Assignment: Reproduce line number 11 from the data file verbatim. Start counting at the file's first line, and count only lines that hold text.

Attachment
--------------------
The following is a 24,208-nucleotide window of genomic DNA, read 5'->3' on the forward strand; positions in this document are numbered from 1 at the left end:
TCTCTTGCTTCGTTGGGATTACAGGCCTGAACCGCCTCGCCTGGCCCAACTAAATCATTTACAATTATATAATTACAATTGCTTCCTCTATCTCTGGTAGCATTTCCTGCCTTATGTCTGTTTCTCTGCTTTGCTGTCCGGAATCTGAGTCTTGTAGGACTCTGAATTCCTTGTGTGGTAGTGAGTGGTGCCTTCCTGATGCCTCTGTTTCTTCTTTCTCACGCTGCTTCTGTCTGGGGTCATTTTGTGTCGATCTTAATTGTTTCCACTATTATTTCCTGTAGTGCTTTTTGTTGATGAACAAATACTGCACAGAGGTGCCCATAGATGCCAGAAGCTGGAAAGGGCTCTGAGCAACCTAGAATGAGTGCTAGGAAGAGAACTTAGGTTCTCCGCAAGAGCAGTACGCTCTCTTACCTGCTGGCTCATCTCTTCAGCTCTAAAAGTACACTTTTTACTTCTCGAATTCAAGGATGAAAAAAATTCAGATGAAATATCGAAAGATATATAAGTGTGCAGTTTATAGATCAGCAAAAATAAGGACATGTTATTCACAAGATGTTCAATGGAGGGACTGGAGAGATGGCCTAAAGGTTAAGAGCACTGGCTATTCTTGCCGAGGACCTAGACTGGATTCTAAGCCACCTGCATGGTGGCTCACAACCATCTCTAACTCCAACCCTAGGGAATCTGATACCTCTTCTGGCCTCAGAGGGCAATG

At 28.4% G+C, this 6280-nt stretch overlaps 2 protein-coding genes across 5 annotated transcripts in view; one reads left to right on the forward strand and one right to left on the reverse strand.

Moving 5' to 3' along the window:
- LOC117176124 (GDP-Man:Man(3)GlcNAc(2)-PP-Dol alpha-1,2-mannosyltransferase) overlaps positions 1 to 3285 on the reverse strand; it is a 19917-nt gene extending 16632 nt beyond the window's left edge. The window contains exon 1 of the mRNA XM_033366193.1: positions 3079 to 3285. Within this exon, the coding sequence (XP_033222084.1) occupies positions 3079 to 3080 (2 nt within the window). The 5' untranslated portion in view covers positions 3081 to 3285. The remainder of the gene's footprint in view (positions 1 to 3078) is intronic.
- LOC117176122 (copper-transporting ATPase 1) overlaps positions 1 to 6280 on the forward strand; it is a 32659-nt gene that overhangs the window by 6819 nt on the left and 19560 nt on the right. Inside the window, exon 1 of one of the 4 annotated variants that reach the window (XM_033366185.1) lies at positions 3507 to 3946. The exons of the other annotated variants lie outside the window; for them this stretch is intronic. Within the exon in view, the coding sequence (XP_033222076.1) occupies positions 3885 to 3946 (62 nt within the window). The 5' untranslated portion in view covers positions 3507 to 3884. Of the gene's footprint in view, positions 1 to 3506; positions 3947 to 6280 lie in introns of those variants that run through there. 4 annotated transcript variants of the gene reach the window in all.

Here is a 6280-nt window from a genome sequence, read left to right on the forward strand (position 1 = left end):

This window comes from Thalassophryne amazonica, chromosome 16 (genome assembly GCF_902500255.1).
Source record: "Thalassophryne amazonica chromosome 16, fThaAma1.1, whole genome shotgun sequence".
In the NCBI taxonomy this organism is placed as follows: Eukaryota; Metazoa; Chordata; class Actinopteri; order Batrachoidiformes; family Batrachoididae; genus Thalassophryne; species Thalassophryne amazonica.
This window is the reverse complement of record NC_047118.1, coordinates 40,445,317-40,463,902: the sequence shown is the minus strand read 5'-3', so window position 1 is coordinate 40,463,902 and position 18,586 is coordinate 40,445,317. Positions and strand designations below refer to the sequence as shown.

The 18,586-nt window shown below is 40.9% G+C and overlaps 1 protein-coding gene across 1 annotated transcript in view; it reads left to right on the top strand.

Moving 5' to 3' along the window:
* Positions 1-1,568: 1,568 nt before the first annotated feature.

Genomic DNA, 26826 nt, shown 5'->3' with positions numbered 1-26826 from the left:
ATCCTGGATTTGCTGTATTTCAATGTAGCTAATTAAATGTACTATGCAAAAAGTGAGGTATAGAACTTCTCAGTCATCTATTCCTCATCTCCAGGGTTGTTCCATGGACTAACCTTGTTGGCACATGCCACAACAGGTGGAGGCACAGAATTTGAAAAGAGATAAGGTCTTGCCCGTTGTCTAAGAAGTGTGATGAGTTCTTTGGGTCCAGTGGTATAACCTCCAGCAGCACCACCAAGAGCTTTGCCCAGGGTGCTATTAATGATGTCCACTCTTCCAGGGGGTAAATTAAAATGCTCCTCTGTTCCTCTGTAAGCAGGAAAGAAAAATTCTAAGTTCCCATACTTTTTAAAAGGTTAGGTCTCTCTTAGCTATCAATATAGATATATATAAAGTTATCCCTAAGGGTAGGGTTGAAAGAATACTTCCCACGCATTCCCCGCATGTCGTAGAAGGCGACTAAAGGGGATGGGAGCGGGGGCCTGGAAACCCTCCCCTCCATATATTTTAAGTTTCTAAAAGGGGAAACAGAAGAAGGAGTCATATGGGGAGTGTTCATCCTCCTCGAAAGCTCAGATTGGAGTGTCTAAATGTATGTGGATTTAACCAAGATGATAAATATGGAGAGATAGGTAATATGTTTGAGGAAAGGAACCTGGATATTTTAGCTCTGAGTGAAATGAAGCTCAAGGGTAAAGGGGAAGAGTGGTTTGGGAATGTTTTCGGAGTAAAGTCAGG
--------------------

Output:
This window is the reverse complement of record NC_047118.1, coordinates 40,445,317-40,463,902: the sequence shown is the minus strand read 5'-3', so window position 1 is coordinate 40,463,902 and position 18,586 is coordinate 40,445,317. Positions and strand designations below refer to the sequence as shown.